Simple logic will dictate that these millions of separate atoms did not suddenly combine together and of themselves start working in perfect harmony for the duration of the person’s life! Thus, when faced with some parts of the body the purpose of which one does not understand, — it is only logical to suppose that these parts of the body are also an integral part of the wonderful system of arrangement present in the other millions of parts — and that the person simply doesn’t understand exactly what role they play.

The same argument can be extended to the whole of creation. Just as a person’s body is comprised of millions of atoms joined and harmonizing together, so the whole of creation, which is comprised of millions of people, together with billions of other species of the mineral, vegetable and animal kingdoms, each of which is comprised of millions of atoms — is certainly arranged in the most systematic order. And if there are some parts of creation which a person does not understand the purpose thereof, we must conclude that they too are part of an ultimate plan and goal and it is the person who lacks the capacity to understand. Hence, to return to our original case, the difficulty a person has in understanding how the different periods in life all fit in to the purpose of his creation does not mean they do not fit in — we must simply conclude that all the years of his life, childhood and adulthood alike, really form an orderly, harmonious pattern leading to the desired goal.

This concept is heavily emphasized in the Megillah, for the purpose of teaching a lesson for man’s life. The Megillah’s tale — from its beginning concerning the start of Achashverosh’s reign, until its end concerning the tax on the land — encompasses a period of many years, in which many events occurred which seemingly are unrelated. The Megillah teaches us, however, that all these events form one connected chain, step after step, all associated with the Megillah’s theme — the miracle of Purim.

The beginning of the Megillah, which relates the greatness of King Achashverosh in that he ruled over 120 countries — the whole known world at that time — provides us with the background necessary to appreciate the extreme danger in Haman’s decree. Had Achashverosh not ruled over the whole world, it would have been impossible for Haman to consider destroying all the Jews.

We can go a little further and delve into the reason why the Megillah says specifically that King Achashverosh ruled “from Hodu until Kush” and not just that he ruled over the whole world. Chassidus explains that “Hodu” symbolizes light and goodness and “Kush” darkness. The citizens of these countries possessed characteristics corresponding to their names: The citizens of Hodu — righteous men of good traits; the citizens of Kush — cruel people. That Achashverosh ruled over the whole word “from Hodu until Kush” emphasizes that he had the ability to rule over and endear himself to all types of people in the world, good and bad.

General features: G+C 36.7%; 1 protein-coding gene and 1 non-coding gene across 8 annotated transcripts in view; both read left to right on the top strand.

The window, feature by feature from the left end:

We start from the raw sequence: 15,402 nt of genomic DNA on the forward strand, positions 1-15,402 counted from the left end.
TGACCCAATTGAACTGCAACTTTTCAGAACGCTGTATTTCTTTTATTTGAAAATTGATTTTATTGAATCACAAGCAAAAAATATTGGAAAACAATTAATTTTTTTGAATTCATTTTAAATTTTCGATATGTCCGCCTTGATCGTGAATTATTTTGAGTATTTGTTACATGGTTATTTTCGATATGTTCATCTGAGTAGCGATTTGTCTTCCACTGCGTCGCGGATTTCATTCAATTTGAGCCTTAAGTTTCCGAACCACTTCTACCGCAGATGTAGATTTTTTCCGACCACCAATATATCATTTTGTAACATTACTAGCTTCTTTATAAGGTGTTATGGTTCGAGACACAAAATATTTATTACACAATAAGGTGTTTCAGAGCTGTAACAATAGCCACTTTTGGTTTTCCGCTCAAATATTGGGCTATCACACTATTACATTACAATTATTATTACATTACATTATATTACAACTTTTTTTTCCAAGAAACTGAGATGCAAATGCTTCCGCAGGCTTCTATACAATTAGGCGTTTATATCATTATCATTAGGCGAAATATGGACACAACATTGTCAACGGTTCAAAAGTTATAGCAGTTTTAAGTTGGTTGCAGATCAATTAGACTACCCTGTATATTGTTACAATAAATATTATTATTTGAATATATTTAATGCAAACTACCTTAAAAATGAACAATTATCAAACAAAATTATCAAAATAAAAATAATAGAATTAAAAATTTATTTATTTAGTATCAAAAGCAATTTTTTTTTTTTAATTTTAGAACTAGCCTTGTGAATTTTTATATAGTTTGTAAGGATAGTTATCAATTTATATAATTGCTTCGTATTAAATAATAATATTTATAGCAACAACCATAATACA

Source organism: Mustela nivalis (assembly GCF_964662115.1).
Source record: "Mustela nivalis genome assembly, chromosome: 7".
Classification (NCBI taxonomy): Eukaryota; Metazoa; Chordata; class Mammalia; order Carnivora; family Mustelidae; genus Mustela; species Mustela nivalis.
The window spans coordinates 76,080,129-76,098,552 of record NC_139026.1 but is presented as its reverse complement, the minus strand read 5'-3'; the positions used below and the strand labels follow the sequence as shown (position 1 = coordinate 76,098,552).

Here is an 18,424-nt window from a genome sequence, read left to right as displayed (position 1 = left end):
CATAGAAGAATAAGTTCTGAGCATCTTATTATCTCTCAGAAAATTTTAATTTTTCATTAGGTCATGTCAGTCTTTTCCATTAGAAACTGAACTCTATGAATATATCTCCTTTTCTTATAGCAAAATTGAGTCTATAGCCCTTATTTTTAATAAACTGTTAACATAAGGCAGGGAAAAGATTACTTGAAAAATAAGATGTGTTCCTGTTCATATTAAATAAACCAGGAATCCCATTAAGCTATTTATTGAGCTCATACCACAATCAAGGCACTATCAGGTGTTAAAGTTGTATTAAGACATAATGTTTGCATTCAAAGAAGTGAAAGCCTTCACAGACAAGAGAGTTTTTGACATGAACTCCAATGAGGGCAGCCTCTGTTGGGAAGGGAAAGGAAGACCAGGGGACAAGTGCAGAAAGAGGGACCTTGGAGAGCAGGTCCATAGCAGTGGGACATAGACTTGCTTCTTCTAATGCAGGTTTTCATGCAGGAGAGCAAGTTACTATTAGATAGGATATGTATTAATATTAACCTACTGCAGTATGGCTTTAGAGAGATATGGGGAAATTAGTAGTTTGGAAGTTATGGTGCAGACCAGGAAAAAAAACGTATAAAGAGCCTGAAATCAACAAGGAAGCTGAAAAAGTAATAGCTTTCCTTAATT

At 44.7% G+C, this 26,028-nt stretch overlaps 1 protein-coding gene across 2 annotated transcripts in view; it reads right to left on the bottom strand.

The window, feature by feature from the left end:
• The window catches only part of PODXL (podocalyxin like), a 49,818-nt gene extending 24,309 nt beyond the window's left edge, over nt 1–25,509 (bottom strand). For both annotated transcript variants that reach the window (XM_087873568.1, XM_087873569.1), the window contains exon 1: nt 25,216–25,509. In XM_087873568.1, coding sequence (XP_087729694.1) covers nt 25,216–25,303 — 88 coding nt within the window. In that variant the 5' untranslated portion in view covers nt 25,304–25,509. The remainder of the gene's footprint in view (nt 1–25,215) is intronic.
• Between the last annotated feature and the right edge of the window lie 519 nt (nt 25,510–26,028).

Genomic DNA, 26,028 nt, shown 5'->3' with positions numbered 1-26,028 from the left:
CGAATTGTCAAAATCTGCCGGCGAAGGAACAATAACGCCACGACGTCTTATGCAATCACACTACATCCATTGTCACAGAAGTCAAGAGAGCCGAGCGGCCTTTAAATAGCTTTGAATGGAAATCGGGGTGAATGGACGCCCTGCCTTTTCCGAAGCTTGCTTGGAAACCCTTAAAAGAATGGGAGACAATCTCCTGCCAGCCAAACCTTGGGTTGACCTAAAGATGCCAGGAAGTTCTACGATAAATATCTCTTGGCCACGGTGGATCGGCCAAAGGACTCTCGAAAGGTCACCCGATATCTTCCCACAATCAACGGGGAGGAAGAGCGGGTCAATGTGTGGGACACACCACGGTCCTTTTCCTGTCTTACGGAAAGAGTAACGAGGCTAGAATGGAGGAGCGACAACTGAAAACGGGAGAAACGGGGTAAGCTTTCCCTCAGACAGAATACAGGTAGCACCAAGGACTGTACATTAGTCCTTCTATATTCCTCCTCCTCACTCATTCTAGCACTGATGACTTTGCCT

This further stresses the great danger facing Jewry in Haman’s decree. Normally, it may be expected that people of good character and worth would resist the idea of exterminating an entire people; or at the very least, if they would be forced to participate, would do so half-heartedly. However, because Achashverosh was held in high esteem by all the peoples and he knew how to rule over their different natures, a decree signed and sealed in his name would ensure full cooperation without any coercion necessary.

The last chapter of the Megillah, which tells that the King placed a tax on the land and the islands of the sea, also is related to the Megillah’s central theme. It is telling us that even after the Jews were miraculously saved on Purim and they were able to rejoice mightily, Mordechai knew that this period of time had to be used constructively, to do good in the world.

And this carries on the theme of the Megillah: Utilizing the fact that Achashverosh was the supreme ruler of the world, Mordechai, after the miracle of Purim, bent his energies to ensure that there would be stability and order in the world. The proper raising of taxes and the subsequent distribution of monies contributes to an orderly, constructive world.